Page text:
My Affair With CAD

architectural-drafting-wireframe.255w

Back in the 90s, I lived life as an ordinary draft. Sketches would be given to me on paper, I would pull out a sheet of drafting paper and copy the sketches onto them using special-purpose ink pens made by the likes of Staedtler and Rotring. My only automation was a mechanical, jointed drafting on that clipped onto the edge of my drawing board.

When I started off as a drafter, I was excited about this procedure. But as the years rolled by, I became jaded about it and began to look outside of the procedure for a method more interesting, one that would delight me and again make me excited.

I noticed this program called AutoCAD, about how it immediately understood drawing commands that you gave it, about how contemporary it was, about how responsive it was and about how easy it was to work with. It was, in short, utterly beautiful and fascinating. I wanted it and I wanted it bad.

But could I just put down my drawing pen and throw away my drawing paper? I had, after all, been working with them for more than a decade. Was it all right to simply throw away a skill with which I had developed so much expertise?

I decided to take the plunge. I threw away my drawing the ends, drawing sheets, drawing board and drafting arm. I invested in AutoCAD and began to spend entire days with it, interacting with it, playing with its various tools and delighting in its responsiveness.

I had also looked at other CAD programs such as ArchiCAD, MicroStation, SolidWorks and Vectorworks, but perceived immediately that AutoCAD was far superior to them. One could effortlessly draw lines, rectangles, circles, arcs and curves with a few mouse clicks. In addition one could draw and edit basic solid shapes, as well as extrude them, embossed them and loft them.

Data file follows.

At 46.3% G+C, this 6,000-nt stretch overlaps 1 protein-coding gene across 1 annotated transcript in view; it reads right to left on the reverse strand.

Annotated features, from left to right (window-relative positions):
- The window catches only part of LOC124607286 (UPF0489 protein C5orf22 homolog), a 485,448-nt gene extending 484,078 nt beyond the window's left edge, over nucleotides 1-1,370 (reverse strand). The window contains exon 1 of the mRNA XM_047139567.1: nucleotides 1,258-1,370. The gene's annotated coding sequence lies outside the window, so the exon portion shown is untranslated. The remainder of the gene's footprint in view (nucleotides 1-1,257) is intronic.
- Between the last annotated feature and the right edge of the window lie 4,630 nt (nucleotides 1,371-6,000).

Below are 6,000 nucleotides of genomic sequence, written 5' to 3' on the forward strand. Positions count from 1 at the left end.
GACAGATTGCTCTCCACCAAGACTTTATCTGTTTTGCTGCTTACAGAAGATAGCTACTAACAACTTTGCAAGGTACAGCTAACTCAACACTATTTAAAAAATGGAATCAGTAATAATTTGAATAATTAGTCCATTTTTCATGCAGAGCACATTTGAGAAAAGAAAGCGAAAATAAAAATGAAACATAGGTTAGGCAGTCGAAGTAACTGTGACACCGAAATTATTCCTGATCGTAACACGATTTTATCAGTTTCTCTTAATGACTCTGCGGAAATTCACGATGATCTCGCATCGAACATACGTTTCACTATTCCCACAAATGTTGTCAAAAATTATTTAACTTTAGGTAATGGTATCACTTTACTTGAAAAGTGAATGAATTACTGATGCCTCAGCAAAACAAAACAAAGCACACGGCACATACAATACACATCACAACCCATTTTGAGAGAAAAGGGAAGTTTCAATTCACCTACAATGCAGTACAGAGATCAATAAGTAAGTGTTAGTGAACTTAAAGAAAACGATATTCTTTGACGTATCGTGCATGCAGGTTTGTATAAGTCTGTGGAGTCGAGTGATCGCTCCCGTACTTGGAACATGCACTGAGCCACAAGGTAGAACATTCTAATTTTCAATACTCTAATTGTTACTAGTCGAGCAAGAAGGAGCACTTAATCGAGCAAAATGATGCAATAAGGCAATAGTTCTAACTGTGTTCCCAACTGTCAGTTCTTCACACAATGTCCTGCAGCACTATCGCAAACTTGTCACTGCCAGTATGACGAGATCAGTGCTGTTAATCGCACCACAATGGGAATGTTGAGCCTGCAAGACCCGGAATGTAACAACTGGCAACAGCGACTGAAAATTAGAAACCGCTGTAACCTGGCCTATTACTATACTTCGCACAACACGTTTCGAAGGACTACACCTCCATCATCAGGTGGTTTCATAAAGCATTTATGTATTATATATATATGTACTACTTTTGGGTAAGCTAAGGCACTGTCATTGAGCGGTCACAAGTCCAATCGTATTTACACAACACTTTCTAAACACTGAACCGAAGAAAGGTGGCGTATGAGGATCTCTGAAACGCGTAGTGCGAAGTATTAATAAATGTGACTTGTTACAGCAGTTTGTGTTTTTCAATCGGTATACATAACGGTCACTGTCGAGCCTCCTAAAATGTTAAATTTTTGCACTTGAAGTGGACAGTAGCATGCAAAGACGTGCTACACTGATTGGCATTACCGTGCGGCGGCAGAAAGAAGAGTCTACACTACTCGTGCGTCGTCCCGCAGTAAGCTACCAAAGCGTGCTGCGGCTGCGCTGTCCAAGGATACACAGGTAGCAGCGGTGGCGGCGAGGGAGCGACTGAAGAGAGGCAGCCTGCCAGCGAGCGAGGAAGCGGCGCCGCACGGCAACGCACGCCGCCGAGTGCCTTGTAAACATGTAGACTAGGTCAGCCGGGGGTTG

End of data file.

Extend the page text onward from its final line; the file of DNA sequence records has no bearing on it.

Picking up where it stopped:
An Autodesk video about animation platform Maya

But working on all the drawings myself again left me jaded.I began to feel that there were better ways in which I could spend this time.just around then I noticed that several companies offered to perform contract drafting on a per drawing basis. These CAD services did not demand monthly salaries and could be hired out on a monthly basis with no long-term obligation. Shazaam, my need was fulfilled!

Of course, finding a satisfactory CAD service took due diligence, which I did perform. I finally landed on a very good provider (click the above link to see them) and have been dealing with them for years without so much as a blip.

I suggest you either use the same firm or find one on your own. Whatever the case may be, if you plan to hire your own staff or extra staff, be aware that your competitors are outsourcing their work to Asian subcontractors and will blow all your quotes out of the water.

Stay tuned for my further thinking on the subject —

Michael Ead